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Religions in Japan – percentages

Temple in Kyito

Japanese religions and percentages

Religions in Japan in 2022

Are there any surveys on religions in Japan for 2022?

According to the results of a 2018 poll on religions in Japan, a total of 36% of respondents said they follow some form of religion, including 31% who said Buddhism and 3% who said Shinto. Of those who answered “Yes,” 53% answered “Yes” to the question of whether or not they have religious beliefs.

The percentages of religions in Japan according to this latest survey are as follows:

Buddhism 31%

Shinto  3%

Christianity 1%

Other 1%

No answer 2%

No religious beliefs 62%

Other survey results on the number of believers:

According to the 2022 edition of the Religion Yearbook by the Agency for Cultural Affairs in Japan, the number of believers in each religion was 87,924,087 (48.5%) for Shinto, 83,971,139 (46.3%) for Buddhism, 1,909,757 (1.0%) for Christianity, and 7,403,560 (4.0%) for other various religions (those other than Shinto, Buddhism, and Christianity ).

This is about 1.5 times the total population of Japan (about 126 million)

There are certainly people who are counted as “believers” of more than one religion.

Factors contributing to these figures:

Because statistical surveys are conducted on a declarative basis with religious organizations as respondents, religious organizations tend to report a larger number of followers for their own organizations.

Christianity and Islam make a clear distinction between believers and non-believers, even if they attend services regularly, and they are not treated as believers until they undergo an initiation ceremony such as baptism or shahada. Also, in many Christian organizations, if a person is no longer heard from, he or she is generally excluded from the organization after a few years. In Shintoism and Japanese Buddhism, however, initiation ceremonies and sound communication are not taken into consideration, and all family members who are members of a shrine’s community or reverence association are considered believers.

In Buddhism, even those who become followers of other religions or declare no religious affiliation are counted as parishioners of the temple to which the family of birth belongs. Also those who visit shrines and temples for the first time are said to be included in the number of believers in some cases.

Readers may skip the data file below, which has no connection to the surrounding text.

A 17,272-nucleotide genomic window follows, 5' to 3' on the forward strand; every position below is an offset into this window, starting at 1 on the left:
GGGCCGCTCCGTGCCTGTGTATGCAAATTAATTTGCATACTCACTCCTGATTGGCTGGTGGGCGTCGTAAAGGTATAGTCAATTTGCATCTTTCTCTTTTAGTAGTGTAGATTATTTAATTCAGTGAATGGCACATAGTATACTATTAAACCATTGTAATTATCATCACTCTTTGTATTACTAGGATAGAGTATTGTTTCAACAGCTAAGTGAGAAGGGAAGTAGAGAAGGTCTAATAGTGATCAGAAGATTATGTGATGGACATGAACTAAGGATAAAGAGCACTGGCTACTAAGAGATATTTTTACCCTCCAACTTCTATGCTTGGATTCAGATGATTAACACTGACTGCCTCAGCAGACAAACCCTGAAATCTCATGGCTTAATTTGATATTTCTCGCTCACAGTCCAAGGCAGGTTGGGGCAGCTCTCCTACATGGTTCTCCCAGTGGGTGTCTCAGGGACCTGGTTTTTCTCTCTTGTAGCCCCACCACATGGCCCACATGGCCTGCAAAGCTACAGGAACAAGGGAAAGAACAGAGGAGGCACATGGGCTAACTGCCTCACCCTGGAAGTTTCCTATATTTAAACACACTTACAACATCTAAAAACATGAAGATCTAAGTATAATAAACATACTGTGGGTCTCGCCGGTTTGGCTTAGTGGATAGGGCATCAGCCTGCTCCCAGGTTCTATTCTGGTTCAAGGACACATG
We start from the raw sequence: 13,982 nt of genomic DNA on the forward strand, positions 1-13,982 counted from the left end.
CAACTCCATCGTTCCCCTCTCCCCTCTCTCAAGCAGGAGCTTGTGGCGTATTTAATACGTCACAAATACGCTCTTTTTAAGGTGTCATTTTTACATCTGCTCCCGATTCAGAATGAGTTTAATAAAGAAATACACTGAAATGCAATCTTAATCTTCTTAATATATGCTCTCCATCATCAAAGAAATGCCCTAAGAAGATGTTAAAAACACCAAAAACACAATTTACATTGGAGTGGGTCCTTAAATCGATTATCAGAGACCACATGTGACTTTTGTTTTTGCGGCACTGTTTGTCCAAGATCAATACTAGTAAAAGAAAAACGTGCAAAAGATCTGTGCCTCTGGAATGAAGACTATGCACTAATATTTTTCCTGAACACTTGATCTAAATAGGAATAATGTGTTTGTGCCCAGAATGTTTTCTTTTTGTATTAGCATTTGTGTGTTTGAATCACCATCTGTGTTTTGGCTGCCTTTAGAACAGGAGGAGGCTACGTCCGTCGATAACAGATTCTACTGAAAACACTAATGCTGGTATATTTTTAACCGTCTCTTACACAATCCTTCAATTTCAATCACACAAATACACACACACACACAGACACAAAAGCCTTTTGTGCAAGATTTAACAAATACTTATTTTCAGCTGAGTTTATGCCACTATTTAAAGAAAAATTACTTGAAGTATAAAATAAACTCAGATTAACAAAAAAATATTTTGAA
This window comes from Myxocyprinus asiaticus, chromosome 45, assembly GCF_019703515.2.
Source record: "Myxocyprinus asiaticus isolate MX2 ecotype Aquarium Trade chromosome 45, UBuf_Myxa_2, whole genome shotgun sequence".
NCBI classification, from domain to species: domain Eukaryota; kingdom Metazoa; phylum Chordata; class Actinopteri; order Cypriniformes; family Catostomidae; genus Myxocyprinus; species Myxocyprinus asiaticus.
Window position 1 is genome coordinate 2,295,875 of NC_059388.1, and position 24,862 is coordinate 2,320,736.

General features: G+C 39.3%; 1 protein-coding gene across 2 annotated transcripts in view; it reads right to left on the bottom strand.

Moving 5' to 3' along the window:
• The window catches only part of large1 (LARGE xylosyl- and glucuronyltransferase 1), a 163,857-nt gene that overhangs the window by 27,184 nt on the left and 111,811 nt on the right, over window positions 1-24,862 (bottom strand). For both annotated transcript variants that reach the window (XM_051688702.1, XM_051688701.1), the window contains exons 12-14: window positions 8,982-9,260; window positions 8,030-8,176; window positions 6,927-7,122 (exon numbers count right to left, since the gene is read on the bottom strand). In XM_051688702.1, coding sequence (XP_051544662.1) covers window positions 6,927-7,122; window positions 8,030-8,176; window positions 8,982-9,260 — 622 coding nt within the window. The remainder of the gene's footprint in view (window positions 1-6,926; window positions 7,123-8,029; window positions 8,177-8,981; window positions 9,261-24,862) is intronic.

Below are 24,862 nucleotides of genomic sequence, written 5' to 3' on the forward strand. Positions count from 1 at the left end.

In today’s Japanese society, the religious affiliation of an individual is generally not considered very important, and individuals are not very conscious of their own religious beliefs. Therefore, there are  protests against the survey methods described above.

According to the “Religion Yearbook,” Shintoism has about the same number of followers as Buddhism, but considerably fewer people consider themselves “believers” in Shintoism than in Buddhism.

Shintoism-Buddhism syncretism

The era of Shintoism-Buddhism syncretism (a form of syncretism) lasted for a long time in Japan. Even after the Meiji Restoration, when Shintoism and Buddhism were separated, the distinction between Shintoism and Buddhism remained ambiguous. There are many households that enshrine a kamidana (Shinto altar) and have a Buddhist altar, and many households that are parishioners of both a Buddhist temple and a Shinto shrine. This is the reason why the total number of Shintoists and Buddhists is said to exceed 200 million.

Historically and even today, the Shinto religion is associated with ceremonial events such as weddings, traditional celebrations and praying for luck, in general while the Buddhist religion is related to funeral rites, memorial services, and other events related to the concept of death or after death.

Although the majority of Japanese today actually participate in such so-called religious rituals, they have little sense of belonging to any particular religious organization, and many consider themselves to be “non-religious. In this case, “no religion” differs from atheism, which denies the existence of God or Buddha, and means that although they believe in something to some extent, they do not recognize it as “religion,” nor do they wholeheartedly belong to any particular religious organization or doctrine.

Fushimi Inari


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